Wondering what LISS training is and if you should try it?
I was racking my brains wondering the same thing.
So, I gathered and organized what I found across the web into this article. Everything you need to know about LISS is right here in one place.
In this article, I’ll cover what LISS training is, the benefits of LISS, how to do it, LISS cardio workouts, and more.
- What is LISS Training?
- The Benefits of LISS
- Does LISS Have Disadvantages?
- What is LISS Cardio?
- LISS FAQ
- Is LISS Good for Fat Loss?
- Is LISS or HIIT better for Fat Loss?
- How Long should You do LISS?
- What is Considered a LISS Workout?
- What should I Eat After LISS Cardio?
- What should I Eat Before LISS Cardio?
- What should My LISS Heart Rate be?
- How Many Times a Week should I Perform LISS Training?
- Is Yoga LISS?
- What are Examples of LISS?
- In Summary…
What is LISS Training?
LISS training stands for low-intensity steady-state training.
Okay, but what does that mean?
Essentially, LISS training involves performing an aerobic activity (or cardio) at a continuous, steady, and low-intensity pace over a set duration. When performing LISS, you ideally want to keep your heart rate at 50-65% of your maximum heart rate.
And while the term hasn’t been around for that long, this type of exercise regime has been used by fitness experts for more than a few decades.
Many fitness gurus balance out their high-intensity workouts with LISS training. Yet, this type of exercise routine only recently gained popularity within the masses.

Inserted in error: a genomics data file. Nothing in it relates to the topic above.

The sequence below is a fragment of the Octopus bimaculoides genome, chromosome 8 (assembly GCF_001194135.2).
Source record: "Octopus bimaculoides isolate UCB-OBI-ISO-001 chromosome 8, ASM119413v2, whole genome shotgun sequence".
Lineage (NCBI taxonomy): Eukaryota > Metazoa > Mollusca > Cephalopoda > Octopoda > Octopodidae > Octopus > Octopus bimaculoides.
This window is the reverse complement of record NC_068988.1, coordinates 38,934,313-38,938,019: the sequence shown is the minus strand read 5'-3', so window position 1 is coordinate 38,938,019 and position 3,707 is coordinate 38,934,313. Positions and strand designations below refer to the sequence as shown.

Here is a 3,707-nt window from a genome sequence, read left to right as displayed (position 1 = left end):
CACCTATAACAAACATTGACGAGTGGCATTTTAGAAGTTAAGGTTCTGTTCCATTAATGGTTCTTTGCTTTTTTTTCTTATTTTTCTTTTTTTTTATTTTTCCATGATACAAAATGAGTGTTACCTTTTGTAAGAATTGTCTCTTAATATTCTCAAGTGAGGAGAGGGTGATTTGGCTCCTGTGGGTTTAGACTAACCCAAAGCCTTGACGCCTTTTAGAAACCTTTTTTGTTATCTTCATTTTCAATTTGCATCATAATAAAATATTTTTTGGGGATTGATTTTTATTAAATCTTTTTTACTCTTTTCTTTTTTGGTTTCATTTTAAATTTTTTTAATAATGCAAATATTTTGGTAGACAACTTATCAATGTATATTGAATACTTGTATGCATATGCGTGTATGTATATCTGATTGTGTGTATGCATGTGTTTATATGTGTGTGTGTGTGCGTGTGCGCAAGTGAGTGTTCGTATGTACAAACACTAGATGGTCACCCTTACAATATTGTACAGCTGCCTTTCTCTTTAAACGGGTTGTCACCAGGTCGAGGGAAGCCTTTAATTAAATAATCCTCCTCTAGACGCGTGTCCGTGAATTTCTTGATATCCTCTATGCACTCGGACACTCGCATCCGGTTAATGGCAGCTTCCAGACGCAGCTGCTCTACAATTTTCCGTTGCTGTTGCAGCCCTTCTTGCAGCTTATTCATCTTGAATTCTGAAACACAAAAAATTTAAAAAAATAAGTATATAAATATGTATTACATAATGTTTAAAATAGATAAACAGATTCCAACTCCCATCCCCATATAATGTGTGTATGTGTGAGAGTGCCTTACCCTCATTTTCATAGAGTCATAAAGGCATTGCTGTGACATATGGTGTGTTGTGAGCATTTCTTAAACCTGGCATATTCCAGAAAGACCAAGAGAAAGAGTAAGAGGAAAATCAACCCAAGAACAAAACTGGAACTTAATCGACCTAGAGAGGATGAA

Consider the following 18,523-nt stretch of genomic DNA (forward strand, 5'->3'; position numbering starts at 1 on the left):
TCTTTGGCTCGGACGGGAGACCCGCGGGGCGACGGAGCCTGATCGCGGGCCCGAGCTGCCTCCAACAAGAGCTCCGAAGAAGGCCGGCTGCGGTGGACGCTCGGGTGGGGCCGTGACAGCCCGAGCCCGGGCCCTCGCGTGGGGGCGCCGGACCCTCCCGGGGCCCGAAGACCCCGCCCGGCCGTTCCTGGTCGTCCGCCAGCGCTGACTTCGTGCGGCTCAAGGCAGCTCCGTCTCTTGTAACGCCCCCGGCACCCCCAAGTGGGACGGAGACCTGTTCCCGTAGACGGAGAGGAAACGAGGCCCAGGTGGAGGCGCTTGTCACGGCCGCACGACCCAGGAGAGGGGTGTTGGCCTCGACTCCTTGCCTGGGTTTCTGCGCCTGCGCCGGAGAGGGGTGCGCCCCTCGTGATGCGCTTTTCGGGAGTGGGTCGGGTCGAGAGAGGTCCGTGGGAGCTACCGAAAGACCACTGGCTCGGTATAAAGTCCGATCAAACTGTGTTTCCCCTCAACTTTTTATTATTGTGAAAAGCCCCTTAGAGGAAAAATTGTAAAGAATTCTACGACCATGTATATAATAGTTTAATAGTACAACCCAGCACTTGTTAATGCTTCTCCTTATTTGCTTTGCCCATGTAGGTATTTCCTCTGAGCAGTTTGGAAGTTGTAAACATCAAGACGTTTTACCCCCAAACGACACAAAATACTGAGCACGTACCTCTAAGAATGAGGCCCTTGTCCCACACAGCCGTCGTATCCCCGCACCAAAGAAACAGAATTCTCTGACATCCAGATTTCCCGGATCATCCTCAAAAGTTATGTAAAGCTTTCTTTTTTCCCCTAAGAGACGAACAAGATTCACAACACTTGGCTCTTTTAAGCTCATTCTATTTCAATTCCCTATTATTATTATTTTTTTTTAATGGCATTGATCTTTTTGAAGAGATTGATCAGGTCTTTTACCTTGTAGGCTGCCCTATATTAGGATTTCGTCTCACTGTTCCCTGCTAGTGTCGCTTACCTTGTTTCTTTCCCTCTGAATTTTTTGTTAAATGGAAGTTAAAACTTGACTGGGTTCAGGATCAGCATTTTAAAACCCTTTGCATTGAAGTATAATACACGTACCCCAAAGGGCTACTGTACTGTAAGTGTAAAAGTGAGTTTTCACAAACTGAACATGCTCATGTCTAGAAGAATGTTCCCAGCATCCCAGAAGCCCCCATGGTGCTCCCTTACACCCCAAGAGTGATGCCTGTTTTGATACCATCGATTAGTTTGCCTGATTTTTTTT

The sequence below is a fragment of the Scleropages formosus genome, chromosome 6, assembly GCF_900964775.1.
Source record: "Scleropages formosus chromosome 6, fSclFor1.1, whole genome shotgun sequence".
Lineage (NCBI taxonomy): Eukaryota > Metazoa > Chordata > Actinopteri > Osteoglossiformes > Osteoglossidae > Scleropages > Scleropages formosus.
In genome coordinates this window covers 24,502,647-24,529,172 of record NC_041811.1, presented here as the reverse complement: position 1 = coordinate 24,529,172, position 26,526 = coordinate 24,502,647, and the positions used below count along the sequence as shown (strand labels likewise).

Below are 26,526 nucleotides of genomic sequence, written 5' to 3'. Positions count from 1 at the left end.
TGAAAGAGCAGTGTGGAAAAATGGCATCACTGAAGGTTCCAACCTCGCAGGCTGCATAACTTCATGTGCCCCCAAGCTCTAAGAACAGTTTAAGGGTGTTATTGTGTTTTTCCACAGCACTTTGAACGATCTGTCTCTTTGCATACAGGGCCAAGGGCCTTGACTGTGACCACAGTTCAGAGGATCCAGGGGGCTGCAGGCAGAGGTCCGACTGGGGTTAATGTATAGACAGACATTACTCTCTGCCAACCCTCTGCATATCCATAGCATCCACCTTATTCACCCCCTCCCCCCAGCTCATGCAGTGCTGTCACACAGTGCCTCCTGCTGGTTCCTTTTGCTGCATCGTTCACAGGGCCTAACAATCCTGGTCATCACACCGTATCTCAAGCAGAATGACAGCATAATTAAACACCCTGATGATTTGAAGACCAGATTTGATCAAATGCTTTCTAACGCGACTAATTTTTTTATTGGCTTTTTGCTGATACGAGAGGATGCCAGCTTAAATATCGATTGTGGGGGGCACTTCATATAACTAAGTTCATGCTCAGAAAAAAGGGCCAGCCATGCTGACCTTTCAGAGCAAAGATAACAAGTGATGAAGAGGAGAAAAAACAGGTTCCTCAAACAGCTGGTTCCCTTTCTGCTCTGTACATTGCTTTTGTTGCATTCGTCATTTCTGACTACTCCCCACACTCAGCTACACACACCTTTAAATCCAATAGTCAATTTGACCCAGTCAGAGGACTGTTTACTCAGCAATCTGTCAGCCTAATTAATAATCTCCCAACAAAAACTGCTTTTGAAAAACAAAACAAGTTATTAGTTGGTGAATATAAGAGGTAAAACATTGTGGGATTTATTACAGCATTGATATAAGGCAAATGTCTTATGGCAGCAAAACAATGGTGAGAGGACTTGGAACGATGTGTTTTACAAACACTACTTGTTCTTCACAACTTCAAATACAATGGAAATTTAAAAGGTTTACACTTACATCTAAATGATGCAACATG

What’s the Difference Between LISS and HIIT?
HIIT stands for high-intensity interval training. It’s more or less the opposite of LISS.
What’s the deal with HIIT?
HIIT involves high-intensity bursts of exercise, followed by a set period of rest. During HIIT, you give it your all. Frequently, you’ll aim for 80-95% of your maximum heart rate.
But that’s not all…
HIIT cardio is thought to have an ‘after-burn effect.’ This means that you burn fat, even when you are no longer exercising. And this is often why people love HIIT. It’s quick and it gets the job done.
So, what’s the difference? Why chose LISS?
Both of these styles of training have their advantages and their disadvantages. In fact, combining HIIT and LISS can provide adequate recovery time and also improve your results.
When it comes to LISS training, this style is more of a brisk walk or light run. You do this over 30-60 minutes at a time. Further, LISS has benefits even for those that don’t perform HIIT, which I’ll explain in more detail in the next section below.
The Benefits of LISS
So, what are the advantages of LISS training? Why do people do it?
1. LISS is Relatively Safe
Whether you’re just starting out or you have a certain health condition, LISS is safe for most individuals. It doesn’t get your heart rate up to any dangerous levels (which could be detrimental to those with certain health or heart conditions).